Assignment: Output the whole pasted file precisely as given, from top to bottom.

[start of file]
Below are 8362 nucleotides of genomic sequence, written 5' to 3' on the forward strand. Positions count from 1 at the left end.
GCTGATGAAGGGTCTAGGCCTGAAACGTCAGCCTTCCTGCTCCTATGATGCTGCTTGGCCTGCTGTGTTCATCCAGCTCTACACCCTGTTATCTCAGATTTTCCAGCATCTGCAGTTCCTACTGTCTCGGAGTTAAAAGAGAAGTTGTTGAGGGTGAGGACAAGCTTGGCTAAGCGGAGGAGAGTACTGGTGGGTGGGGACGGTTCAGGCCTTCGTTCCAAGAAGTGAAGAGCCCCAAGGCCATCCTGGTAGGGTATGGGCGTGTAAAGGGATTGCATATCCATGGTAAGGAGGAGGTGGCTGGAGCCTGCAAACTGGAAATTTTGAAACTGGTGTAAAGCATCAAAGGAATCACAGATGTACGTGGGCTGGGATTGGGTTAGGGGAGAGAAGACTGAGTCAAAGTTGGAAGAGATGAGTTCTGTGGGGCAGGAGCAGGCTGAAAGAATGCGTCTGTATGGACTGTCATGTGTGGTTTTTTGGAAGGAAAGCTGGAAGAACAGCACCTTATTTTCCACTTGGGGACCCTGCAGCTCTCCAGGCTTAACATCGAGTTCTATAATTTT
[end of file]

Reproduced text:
Below are 8362 nucleotides of genomic sequence, written 5' to 3' on the forward strand. Positions count from 1 at the left end.
GCTGATGAAGGGTCTAGGCCTGAAACGTCAGCCTTCCTGCTCCTATGATGCTGCTTGGCCTGCTGTGTTCATCCAGCTCTACACCCTGTTATCTCAGATTTTCCAGCATCTGCAGTTCCTACTGTCTCGGAGTTAAAAGAGAAGTTGTTGAGGGTGAGGACAAGCTTGGCTAAGCGGAGGAGAGTACTGGTGGGTGGGGACGGTTCAGGCCTTCGTTCCAAGAAGTGAAGAGCCCCAAGGCCATCCTGGTAGGGTATGGGCGTGTAAAGGGATTGCATATCCATGGTAAGGAGGAGGTGGCTGGAGCCTGCAAACTGGAAATTTTGAAACTGGTGTAAAGCATCAAAGGAATCACAGATGTACGTGGGCTGGGATTGGGTTAGGGGAGAGAAGACTGAGTCAAAGTTGGAAGAGATGAGTTCTGTGGGGCAGGAGCAGGCTGAAAGAATGCGTCTGTATGGACTGTCATGTGTGGTTTTTTGGAAGGAAAGCTGGAAGAACAGCACCTTATTTTCCACTTGGGGACCCTGCAGCTCTCCAGGCTTAACATCGAGTTCTATAATTTT